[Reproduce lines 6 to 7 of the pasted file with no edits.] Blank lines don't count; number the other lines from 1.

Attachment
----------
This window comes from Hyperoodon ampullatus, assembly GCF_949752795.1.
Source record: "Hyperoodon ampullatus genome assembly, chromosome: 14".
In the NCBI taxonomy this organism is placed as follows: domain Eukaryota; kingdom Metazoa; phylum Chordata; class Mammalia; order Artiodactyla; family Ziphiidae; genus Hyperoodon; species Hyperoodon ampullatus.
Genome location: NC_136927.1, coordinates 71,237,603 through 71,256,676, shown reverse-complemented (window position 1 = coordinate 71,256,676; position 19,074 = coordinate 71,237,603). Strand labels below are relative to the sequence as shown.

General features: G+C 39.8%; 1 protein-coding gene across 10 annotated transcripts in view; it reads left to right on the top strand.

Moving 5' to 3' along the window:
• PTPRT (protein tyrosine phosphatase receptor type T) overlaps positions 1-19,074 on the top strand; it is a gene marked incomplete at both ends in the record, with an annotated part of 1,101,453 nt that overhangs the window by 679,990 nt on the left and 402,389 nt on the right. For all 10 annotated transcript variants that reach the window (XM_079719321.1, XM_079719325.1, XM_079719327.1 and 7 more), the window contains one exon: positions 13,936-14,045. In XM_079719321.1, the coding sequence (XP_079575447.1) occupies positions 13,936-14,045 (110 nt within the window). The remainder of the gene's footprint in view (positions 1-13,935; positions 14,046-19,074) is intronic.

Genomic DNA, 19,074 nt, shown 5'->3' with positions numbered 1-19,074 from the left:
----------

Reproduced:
Moving 5' to 3' along the window:
• PTPRT (protein tyrosine phosphatase receptor type T) overlaps positions 1-19,074 on the top strand; it is a gene marked incomplete at both ends in the record, with an annotated part of 1,101,453 nt that overhangs the window by 679,990 nt on the left and 402,389 nt on the right. For all 10 annotated transcript variants that reach the window (XM_079719321.1, XM_079719325.1, XM_079719327.1 and 7 more), the window contains one exon: positions 13,936-14,045. In XM_079719321.1, the coding sequence (XP_079575447.1) occupies positions 13,936-14,045 (110 nt within the window). The remainder of the gene's footprint in view (positions 1-13,935; positions 14,046-19,074) is intronic.